I posted recently about my disappointment over the lack of breweries in South Dakota. After writing that post, I thought it might be interesting to pursue a news story about the state’s lack of breweries for my day job at The Daily Republic.
I already knew from writing the blog post that there had been a recent presentation at the Cultural Heritage Center about the history of breweries in South Dakota; I also knew from my research for the blog post that there is a new brewery in Spearfish. I figured I’d start gathering info for my story by calling those two places and asking about the history and current status of beer-brewing in the state.
Ken Stewart, who delivered the presentation about the history of breweries in South Dakota, told me that there are no "commercial" breweries in the state right now and that the state’s last commercial brewery closed in 1942. He defines "commercial" as a brewery that engages in a significant distribution effort.
Jeff Drumm, who founded Crow Peak Brewing Company in Spearfish with his wife, Carolyn Ferrell, told me that he is currently building a new, bigger facility and hopes to begin distribution early next year. If he succeeds, Crow Peak beer will be available in restaurants, bars, liquor stores and supermarkets all over South Dakota — and maybe in other states in the region.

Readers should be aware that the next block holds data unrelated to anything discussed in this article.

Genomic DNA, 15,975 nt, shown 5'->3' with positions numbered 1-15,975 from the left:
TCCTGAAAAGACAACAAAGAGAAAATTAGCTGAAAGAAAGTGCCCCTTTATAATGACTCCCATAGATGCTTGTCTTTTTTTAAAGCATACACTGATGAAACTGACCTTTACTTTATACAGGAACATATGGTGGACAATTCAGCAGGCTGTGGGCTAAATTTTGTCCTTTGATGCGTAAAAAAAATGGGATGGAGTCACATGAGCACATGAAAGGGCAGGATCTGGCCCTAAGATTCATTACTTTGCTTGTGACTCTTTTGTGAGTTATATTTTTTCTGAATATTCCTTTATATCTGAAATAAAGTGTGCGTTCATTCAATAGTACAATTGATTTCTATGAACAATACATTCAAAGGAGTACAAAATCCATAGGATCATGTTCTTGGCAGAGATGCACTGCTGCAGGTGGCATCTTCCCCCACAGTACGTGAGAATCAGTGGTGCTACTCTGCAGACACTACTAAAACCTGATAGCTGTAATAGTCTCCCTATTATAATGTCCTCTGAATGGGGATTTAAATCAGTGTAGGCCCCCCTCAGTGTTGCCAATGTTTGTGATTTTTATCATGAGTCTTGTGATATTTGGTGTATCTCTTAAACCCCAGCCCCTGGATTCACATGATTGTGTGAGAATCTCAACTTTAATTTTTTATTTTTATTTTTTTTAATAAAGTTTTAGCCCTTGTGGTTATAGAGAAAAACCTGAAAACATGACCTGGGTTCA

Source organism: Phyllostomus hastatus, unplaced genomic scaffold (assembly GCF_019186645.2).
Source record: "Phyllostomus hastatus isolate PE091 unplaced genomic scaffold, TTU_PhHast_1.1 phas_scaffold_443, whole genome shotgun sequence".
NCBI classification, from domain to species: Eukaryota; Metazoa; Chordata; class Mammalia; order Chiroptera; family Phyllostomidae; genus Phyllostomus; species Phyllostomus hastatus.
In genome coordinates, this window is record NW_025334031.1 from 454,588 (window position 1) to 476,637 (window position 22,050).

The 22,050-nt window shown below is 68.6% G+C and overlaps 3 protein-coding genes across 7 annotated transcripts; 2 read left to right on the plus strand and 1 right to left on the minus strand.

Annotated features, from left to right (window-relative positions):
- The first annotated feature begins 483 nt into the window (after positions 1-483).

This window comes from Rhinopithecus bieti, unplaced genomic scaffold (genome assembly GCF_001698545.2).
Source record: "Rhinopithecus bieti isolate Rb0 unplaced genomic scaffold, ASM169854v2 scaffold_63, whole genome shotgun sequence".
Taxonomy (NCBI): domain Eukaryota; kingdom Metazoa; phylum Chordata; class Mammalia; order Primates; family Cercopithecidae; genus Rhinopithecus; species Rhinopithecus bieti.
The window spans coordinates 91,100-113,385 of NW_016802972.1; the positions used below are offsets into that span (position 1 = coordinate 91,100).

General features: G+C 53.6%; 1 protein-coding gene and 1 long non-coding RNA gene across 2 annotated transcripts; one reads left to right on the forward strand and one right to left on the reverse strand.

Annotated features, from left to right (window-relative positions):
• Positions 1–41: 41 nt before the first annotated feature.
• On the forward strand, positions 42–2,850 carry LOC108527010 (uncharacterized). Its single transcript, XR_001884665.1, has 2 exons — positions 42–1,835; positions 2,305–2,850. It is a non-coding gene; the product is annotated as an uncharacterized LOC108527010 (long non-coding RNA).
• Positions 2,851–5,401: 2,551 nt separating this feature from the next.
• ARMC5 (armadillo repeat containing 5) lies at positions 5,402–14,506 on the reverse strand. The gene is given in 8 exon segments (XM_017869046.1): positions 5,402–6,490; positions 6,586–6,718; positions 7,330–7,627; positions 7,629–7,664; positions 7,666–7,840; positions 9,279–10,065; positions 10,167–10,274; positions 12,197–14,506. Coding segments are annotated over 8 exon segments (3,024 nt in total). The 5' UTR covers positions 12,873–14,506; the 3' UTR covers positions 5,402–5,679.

So the story turned into a very timely one about Crow Peak Brewing Company potentially reviving commercial brewing in South Dakota some 67 years after the state’s last commercial brewery closed.
If you want to read the story, you can click here.
If you want to stay abreast of the breweries operating in South Dakota, you can click here to see a list maintained by the Brewers Association.